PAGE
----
Retaking back control of an autonomous car affects human steering behaviour, according to a new Stanford study that may help in the design of future self-driving vehicles.
When human drivers retake control of an autonomous car, the transition could be problematic, depending on how conditions have changed since they were last at the wheel, researchers said.
“There is this physical change and we need to acknowledge that people’s performance might not be at its peak if they have not actively been participating in the driving,” said Holly Russell, former graduate student at Stanford University in the US.
The trouble the drivers had getting used to different driving conditions was not enough to cause them to miss their turns, however it was noticeable in the researcher’s measurements and by watching them wobble the wheel to account for over and understeering.
These challenges bring up the possibility that, depending on the particulars of the driver, the driving conditions and the autonomous system being used, the transition back to driver-controlled driving could be an especially risky window of time, researchers said.
Twenty two study participants drove a 15-second course consisting of a straightaway and a lane change. Then they took their hands off the wheel and the car took over, bringing them back to the start.
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After going through this process four times, they drove the course 10 additional times with steering conditions that were modified to represent changes in speed or steering that may occur while the car drives itself.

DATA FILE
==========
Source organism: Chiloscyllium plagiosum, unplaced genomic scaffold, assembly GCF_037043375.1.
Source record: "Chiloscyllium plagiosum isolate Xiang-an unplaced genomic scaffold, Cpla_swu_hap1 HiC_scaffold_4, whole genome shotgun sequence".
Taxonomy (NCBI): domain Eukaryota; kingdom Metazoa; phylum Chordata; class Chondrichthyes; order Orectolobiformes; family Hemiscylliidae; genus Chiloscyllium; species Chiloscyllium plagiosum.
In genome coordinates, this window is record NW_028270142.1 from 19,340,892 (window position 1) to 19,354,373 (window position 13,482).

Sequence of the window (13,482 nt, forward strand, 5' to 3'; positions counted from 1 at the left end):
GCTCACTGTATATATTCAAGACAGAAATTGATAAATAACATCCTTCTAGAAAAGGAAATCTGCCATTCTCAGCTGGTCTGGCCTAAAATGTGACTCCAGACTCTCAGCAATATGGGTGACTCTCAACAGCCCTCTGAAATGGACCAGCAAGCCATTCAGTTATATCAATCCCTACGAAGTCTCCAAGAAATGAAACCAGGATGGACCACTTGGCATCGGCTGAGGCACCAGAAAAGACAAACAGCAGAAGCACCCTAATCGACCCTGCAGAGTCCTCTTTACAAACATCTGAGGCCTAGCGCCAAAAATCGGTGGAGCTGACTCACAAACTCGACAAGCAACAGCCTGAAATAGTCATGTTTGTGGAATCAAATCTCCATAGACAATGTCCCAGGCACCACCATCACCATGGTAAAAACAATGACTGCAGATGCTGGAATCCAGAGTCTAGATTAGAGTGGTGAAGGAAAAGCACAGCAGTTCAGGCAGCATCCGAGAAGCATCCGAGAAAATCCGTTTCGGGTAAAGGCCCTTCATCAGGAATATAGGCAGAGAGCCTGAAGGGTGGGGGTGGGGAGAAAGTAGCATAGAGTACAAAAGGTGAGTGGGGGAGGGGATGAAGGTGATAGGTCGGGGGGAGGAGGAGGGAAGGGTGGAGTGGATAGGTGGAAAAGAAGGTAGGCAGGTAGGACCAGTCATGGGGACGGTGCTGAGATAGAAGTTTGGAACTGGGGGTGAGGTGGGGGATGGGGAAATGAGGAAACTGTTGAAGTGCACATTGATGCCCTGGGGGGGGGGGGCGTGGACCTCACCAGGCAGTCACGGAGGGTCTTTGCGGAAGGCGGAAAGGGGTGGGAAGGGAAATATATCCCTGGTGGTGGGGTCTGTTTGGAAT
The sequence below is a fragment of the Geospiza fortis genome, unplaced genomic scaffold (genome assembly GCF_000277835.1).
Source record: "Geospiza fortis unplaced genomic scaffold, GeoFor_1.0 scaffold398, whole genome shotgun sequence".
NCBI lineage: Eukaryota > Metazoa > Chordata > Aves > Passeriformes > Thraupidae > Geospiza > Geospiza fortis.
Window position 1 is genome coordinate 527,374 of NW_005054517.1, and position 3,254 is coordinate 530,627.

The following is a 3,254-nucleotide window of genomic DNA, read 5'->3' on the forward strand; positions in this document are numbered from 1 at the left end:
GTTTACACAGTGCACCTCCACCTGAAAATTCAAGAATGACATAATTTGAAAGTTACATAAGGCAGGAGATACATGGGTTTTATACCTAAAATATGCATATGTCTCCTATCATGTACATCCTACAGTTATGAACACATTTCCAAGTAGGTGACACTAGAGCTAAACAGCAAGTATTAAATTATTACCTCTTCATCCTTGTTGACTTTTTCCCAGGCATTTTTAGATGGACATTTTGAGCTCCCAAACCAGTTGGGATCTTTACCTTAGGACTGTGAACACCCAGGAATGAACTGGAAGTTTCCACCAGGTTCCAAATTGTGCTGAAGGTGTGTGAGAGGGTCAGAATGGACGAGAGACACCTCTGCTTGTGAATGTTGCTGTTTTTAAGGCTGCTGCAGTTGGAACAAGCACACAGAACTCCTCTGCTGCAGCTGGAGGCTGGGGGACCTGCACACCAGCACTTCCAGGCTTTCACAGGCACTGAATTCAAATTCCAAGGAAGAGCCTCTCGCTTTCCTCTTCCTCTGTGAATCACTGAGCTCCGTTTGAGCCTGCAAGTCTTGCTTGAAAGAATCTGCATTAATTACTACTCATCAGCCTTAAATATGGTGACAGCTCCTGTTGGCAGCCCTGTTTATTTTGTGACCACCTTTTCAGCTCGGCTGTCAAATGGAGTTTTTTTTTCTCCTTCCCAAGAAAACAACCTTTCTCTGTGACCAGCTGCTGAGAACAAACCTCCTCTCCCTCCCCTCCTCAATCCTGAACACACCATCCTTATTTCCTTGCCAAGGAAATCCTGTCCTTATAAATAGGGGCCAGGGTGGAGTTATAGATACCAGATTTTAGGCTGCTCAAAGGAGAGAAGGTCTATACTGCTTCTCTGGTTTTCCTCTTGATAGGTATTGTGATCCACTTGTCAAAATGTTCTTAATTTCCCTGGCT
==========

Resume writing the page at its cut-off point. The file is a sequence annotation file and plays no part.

Changing the steering ratio from the standard 15:1 to 2:1 simulated the more sensitive steering feel drivers experience at a higher speed.
This modification made the car turn more sharply to simulate the way less steering wheel movement is needed to make a lane change at a high speed versus at a low speed.
All drivers were given advance warning of the changes and had some opportunity to probe the difference during the straightaway.
Regardless, during the altered steering ratio trials, the drivers’ steering manoeuvres differed significantly from their paths previous to the experimental modifications.
“Even knowing about the change, being able to make a plan and do some explicit motor planning for how to compensate, you still saw a very different steering behaviour and compromised performance,” said Lene Harbott, research associate in the Revs Programme at Stanford.
The participants also drove the course another six times, after being taken back to the start by the car, with the original conditions restored.
Again, drivers who experienced the steering ratio change displayed a clear period of adjustment, undershooting the steering wheel turning required to complete their lane change.
The research was published in the journal Science Robotics.